20% What’s a bad habit that you wish you could kick?
Damn, I really wish that I could kick my anxiety. I wish that I was just chill, mellow and optimistic everyday, but then I wouldn’t really have much to write about. Sometimes I get really indecisive, so maybe that’s a better one. It’s bad – choosing juice at the damn grocery store and I don’t know which one I want! If I could kick that, the world for me would be a lot brighter.
30% If you were going to cook food to impress someone, what would you make?
Pancakes and eggs, baby, with some oatmeal and avocado toast too. That’s my fave. Breakfast is important. I rarely have breakfast, but when I do it’s a vibe.
40% You rule the world for a day. What’s going down?
I would find out what the fuck is going on! I need to know what is what. I would take all of the nuclear weapons and I would put them where no one could find them. I would make everyone who is influential meet together and be like: “Listen, we are going to fix the economy for everybody, today. Y’all aren’t leaving until we do this right once and for all.”
50% If you could travel back in time to see an iconic music act perform, who would it be and in what era of their career?
Damn. I would see Donny Hathaway live at The Bitter End in New York. I listen to that live album so much that I would have to go.
60% What’s a piece of advice that has changed your life?
Make everything new. Don’t get jaded. Yes, I may have toured a couple of times, but this tour is about to be different to any other tour that I have ever done. It’s going to be incredible. Every interview poses a new question, every day poses new opportunities to grow, every phone call, everything – let it be new and live with a sense of awe, instead of a sense of loathing. I got that from Matt Martians from The Internet. Whenever I start to feel overwhelmed by a task, because sometimes it does get really crazy, I just remember to look at this with new eyes and it gets cool.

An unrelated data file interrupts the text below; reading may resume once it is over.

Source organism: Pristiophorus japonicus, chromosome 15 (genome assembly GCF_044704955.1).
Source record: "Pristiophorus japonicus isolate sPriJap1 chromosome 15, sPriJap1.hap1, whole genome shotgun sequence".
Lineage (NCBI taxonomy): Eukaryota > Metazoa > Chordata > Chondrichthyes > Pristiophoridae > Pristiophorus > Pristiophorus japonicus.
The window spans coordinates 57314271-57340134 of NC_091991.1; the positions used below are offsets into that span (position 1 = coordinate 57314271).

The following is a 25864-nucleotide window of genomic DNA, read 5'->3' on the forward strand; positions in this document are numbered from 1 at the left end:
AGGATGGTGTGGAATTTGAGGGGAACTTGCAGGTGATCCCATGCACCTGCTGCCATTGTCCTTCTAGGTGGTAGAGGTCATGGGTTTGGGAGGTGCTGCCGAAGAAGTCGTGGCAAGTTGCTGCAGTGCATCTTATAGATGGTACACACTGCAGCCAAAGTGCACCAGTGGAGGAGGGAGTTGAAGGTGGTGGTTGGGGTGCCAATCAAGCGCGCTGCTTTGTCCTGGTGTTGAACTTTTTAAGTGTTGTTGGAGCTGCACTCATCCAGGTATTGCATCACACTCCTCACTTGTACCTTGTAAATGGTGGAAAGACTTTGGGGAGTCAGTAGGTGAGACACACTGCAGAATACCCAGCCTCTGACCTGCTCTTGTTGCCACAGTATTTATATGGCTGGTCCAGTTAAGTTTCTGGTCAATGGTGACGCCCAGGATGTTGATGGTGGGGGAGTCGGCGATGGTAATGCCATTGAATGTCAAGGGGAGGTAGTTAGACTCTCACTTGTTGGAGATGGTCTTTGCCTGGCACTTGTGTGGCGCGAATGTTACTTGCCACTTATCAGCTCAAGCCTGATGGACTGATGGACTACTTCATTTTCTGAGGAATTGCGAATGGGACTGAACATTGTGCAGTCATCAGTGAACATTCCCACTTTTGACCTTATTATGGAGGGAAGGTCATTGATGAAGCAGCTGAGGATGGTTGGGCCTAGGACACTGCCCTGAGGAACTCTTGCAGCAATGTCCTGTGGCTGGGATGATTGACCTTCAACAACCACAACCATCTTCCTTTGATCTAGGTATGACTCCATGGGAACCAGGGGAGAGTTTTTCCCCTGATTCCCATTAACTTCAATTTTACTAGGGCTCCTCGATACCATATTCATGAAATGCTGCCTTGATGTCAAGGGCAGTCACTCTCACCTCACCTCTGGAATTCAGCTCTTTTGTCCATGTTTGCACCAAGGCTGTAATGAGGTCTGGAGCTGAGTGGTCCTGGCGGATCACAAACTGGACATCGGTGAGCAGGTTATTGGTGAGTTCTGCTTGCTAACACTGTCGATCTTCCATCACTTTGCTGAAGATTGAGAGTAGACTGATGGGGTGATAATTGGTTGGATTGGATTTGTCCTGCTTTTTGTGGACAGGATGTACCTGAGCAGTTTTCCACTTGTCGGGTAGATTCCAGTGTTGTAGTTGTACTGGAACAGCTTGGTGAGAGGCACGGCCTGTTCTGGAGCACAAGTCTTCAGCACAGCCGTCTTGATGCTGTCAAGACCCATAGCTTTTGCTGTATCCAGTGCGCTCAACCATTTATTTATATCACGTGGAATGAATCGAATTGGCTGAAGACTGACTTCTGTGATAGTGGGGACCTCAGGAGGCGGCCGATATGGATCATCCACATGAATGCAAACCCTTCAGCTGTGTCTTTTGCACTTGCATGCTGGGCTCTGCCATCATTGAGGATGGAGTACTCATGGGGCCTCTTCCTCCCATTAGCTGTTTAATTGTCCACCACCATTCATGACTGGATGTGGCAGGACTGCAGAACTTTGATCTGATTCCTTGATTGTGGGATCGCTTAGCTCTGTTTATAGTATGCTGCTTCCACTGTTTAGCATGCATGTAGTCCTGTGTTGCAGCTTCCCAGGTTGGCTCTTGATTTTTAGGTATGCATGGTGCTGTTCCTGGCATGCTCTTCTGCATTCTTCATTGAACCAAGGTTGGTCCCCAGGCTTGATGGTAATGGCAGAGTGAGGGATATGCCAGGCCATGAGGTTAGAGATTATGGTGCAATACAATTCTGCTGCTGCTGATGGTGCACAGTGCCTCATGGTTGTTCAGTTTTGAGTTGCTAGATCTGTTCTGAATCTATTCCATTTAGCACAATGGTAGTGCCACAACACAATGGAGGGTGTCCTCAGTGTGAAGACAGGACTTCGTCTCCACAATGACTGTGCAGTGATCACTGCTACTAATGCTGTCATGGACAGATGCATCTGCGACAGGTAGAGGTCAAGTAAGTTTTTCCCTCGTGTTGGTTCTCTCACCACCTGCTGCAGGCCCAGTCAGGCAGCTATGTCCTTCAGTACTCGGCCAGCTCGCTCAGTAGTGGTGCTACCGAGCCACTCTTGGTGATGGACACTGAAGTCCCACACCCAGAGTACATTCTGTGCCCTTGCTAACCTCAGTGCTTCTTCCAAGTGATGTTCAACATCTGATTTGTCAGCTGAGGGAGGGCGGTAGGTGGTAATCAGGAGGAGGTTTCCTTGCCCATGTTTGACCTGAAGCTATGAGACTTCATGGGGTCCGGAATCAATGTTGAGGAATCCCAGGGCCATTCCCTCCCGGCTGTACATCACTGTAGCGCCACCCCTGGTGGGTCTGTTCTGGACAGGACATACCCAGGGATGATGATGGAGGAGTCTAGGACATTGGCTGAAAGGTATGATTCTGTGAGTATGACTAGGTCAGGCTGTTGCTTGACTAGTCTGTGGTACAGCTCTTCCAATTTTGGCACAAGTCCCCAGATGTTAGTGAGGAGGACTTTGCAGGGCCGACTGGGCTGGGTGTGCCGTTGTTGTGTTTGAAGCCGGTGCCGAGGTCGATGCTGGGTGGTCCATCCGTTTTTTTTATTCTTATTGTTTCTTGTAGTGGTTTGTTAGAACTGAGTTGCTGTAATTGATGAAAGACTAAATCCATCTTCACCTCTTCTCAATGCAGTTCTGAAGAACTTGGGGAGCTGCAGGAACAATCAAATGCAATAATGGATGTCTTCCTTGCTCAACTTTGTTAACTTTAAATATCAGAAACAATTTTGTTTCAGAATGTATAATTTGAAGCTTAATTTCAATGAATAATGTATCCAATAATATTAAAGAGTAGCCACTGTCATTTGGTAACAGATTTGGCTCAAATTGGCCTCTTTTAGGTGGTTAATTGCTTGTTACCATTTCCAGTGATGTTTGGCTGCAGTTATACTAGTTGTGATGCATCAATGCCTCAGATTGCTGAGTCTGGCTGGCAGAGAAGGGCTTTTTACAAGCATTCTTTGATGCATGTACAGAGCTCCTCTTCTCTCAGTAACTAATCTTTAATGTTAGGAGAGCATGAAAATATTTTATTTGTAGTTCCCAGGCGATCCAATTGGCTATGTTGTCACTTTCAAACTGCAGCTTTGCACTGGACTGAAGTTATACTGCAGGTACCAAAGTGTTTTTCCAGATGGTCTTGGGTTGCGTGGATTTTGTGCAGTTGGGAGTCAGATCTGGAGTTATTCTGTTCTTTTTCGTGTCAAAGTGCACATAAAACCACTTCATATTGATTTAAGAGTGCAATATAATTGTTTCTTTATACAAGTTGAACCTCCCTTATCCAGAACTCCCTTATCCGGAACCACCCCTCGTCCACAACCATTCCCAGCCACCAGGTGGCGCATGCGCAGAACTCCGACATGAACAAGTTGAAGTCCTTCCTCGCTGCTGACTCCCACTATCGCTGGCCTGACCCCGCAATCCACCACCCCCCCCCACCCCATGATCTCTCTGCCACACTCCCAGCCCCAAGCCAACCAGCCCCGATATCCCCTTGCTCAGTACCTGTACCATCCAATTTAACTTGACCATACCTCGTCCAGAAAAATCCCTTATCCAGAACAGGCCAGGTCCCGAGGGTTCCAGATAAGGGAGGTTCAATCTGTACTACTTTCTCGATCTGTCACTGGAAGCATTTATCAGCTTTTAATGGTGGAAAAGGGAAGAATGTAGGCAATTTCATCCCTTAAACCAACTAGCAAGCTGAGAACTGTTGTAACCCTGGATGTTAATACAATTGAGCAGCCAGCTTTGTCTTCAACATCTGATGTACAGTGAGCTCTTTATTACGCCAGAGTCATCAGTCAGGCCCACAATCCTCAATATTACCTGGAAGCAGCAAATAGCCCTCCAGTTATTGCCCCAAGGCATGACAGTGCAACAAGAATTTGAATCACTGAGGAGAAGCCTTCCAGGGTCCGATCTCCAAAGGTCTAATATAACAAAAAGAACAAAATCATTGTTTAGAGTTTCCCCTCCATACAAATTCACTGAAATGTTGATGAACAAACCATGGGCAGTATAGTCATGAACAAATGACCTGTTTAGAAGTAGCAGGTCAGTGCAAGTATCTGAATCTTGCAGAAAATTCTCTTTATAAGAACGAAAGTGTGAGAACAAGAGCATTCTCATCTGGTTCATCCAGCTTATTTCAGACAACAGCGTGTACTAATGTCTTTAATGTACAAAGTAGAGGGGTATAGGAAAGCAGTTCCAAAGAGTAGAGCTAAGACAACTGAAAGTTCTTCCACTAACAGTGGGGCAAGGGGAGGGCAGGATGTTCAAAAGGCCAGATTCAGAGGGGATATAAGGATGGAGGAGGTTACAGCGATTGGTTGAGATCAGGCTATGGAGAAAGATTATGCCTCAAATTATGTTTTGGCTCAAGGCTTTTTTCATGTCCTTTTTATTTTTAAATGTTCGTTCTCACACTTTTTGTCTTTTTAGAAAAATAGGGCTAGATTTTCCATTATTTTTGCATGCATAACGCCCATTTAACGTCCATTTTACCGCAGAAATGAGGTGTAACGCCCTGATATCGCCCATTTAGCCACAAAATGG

70% What’s your ideal day off?
I would go to a Korean spa. I live in Koreatown in LA and there’s this one spot called Wi Spa. Eastern spas in general hit different – they’re usually 24 hours. I go in there with my book or my journal or a little skincare thing, and just chill the fuck out for eight hours or however long I wanna be there. I went to a spa in Sweden one time and that was fucking magical. One of the two: Swedish or Korean, just find a spa and lay out.
80% How did you celebrate your last birthday?
My last birthday was pretty lonely, I’m not going to lie. I had just moved to LA, so I didn’t really have a tribe yet. The actual day of my birthday, my roommate took me to a bar and we got lit. The next day happened to be my dad’s birthday and I was performing with [producer] D. Phelps. He had a showcase and he brought out all of the people that he worked with. It was nice to be around all my friends and perform. I’ve spent a lot of birthdays performing.
90% Love, like, hate?
I like free samples. I love acts of service, when people do nice things without me asking or give me a little gift or something to show that they’re thinking of me. One thing that I hate is passive aggression. Just tell me what’s up! I’m an empath so I can feel when something’s wrong even before it’s wrong. I’m always like: “What’s good? Let’s talk about it.”
100% How do you want people to feel when they listen to your music?
I want them to feel very radical in their self-love. I want them to feel like it’s OK to be extreme and not to hold back, not dim their light – especially women. I want them to feel like it’s not just OK, but imperative to take up space in whatever you are doing, even if you are first or the only one that has something to say. It is imperative that you say your piece and stand fully in who you are.